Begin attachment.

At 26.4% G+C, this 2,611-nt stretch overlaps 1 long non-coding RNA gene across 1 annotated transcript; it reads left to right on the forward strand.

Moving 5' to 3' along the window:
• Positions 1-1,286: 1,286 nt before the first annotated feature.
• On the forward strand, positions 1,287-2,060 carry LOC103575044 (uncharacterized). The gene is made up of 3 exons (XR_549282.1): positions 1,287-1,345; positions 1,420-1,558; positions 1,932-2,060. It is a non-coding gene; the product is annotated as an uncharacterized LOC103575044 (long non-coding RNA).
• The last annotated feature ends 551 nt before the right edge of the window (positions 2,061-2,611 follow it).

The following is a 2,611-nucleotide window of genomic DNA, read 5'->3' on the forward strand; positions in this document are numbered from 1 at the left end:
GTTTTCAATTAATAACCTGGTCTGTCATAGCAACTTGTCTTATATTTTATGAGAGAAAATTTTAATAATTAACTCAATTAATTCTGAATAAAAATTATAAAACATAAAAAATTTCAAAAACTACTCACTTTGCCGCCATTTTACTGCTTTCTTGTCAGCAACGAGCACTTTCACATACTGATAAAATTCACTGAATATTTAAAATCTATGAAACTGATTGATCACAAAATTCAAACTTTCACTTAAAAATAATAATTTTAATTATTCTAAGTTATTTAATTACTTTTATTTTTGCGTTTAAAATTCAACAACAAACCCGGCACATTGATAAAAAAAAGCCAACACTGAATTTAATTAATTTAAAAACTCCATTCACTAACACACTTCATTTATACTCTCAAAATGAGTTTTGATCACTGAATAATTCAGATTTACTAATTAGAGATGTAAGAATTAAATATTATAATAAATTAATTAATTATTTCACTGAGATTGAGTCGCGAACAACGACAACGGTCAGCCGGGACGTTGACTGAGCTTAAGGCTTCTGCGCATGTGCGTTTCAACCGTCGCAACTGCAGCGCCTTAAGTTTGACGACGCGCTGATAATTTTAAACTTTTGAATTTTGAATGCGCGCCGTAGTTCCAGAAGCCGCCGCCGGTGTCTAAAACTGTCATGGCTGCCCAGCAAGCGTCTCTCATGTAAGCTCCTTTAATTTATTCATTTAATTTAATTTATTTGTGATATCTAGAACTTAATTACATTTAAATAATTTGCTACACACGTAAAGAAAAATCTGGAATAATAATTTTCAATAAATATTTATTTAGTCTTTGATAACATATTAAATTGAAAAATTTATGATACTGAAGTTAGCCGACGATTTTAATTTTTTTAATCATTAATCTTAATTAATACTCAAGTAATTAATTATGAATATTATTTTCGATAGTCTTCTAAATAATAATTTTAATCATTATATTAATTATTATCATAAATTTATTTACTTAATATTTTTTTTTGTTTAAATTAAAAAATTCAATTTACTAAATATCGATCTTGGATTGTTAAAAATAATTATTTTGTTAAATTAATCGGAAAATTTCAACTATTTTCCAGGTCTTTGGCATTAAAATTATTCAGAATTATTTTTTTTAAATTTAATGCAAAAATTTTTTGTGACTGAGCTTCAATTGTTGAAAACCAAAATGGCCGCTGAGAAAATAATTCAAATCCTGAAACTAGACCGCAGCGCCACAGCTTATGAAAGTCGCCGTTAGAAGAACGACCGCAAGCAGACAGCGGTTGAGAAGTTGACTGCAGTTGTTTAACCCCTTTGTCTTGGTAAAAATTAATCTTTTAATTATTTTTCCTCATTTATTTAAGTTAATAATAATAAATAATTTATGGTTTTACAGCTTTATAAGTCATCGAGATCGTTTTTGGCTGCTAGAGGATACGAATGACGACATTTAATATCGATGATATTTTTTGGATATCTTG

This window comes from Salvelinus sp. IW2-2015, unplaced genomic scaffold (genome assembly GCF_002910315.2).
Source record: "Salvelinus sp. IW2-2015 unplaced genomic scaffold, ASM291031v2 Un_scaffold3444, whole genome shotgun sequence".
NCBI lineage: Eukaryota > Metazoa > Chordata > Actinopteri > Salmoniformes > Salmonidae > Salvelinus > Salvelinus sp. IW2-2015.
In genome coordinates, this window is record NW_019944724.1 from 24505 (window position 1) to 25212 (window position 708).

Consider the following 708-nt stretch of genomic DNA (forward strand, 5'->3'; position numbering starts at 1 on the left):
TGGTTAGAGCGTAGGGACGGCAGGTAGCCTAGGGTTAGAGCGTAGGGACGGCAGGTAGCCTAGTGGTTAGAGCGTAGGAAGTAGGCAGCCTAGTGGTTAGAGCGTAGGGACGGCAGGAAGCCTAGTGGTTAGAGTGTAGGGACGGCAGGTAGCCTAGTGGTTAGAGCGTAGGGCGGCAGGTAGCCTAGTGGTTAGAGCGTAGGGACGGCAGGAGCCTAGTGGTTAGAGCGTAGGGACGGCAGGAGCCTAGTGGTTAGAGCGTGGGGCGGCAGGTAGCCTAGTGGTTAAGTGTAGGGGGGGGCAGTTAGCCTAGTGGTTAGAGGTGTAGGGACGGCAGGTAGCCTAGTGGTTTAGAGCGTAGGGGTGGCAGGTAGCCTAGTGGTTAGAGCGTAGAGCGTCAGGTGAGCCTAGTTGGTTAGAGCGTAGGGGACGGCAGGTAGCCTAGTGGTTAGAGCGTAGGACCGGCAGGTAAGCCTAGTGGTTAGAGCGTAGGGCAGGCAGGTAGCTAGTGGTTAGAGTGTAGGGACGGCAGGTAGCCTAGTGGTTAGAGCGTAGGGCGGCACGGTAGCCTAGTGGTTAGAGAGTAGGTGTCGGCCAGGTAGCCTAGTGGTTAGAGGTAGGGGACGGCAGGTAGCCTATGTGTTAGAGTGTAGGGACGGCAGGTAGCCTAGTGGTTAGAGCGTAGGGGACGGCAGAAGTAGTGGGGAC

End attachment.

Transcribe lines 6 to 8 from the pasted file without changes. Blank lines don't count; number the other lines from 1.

The following is a 2,611-nucleotide window of genomic DNA, read 5'->3' on the forward strand; positions in this document are numbered from 1 at the left end:
GTTTTCAATTAATAACCTGGTCTGTCATAGCAACTTGTCTTATATTTTATGAGAGAAAATTTTAATAATTAACTCAATTAATTCTGAATAAAAATTATAAAACATAAAAAATTTCAAAAACTACTCACTTTGCCGCCATTTTACTGCTTTCTTGTCAGCAACGAGCACTTTCACATACTGATAAAATTCACTGAATATTTAAAATCTATGAAACTGATTGATCACAAAATTCAAACTTTCACTTAAAAATAATAATTTTAATTATTCTAAGTTATTTAATTACTTTTATTTTTGCGTTTAAAATTCAACAACAAACCCGGCACATTGATAAAAAAAAGCCAACACTGAATTTAATTAATTTAAAAACTCCATTCACTAACACACTTCATTTATACTCTCAAAATGAGTTTTGATCACTGAATAATTCAGATTTACTAATTAGAGATGTAAGAATTAAATATTATAATAAATTAATTAATTATTTCACTGAGATTGAGTCGCGAACAACGACAACGGTCAGCCGGGACGTTGACTGAGCTTAAGGCTTCTGCGCATGTGCGTTTCAACCGTCGCAACTGCAGCGCCTTAAGTTTGACGACGCGCTGATAATTTTAAACTTTTGAATTTTGAATGCGCGCCGTAGTTCCAGAAGCCGCCGCCGGTGTCTAAAACTGTCATGGCTGCCCAGCAAGCGTCTCTCATGTAAGCTCCTTTAATTTATTCATTTAATTTAATTTATTTGTGATATCTAGAACTTAATTACATTTAAATAATTTGCTACACACGTAAAGAAAAATCTGGAATAATAATTTTCAATAAATATTTATTTAGTCTTTGATAACATATTAAATTGAAAAATTTATGATACTGAAGTTAGCCGACGATTTTAATTTTTTTAATCATTAATCTTAATTAATACTCAAGTAATTAATTATGAATATTATTTTCGATAGTCTTCTAAATAATAATTTTAATCATTATATTAATTATTATCATAAATTTATTTACTTAATATTTTTTTTTGTTTAAATTAAAAAATTCAATTTACTAAATATCGATCTTGGATTGTTAAAAATAATTATTTTGTTAAATTAATCGGAAAATTTCAACTATTTTCCAGGTCTTTGGCATTAAAATTATTCAGAATTATTTTTTTTAAATTTAATGCAAAAATTTTTTGTGACTGAGCTTCAATTGTTGAAAACCAAAATGGCCGCTGAGAAAATAATTCAAATCCTGAAACTAGACCGCAGCGCCACAGCTTATGAAAGTCGCCGTTAGAAGAACGACCGCAAGCAGACAGCGGTTGAGAAGTTGACTGCAGTTGTTTAACCCCTTTGTCTTGGTAAAAATTAATCTTTTAATTATTTTTCCTCATTTATTTAAGTTAATAATAATAAATAATTTATGGTTTTACAGCTTTATAAGTCATCGAGATCGTTTTTGGCTGCTAGAGGATACGAATGACGACATTTAATATCGATGATATTTTTTGGATATCTTG

This window comes from Salvelinus sp. IW2-2015, unplaced genomic scaffold (genome assembly GCF_002910315.2).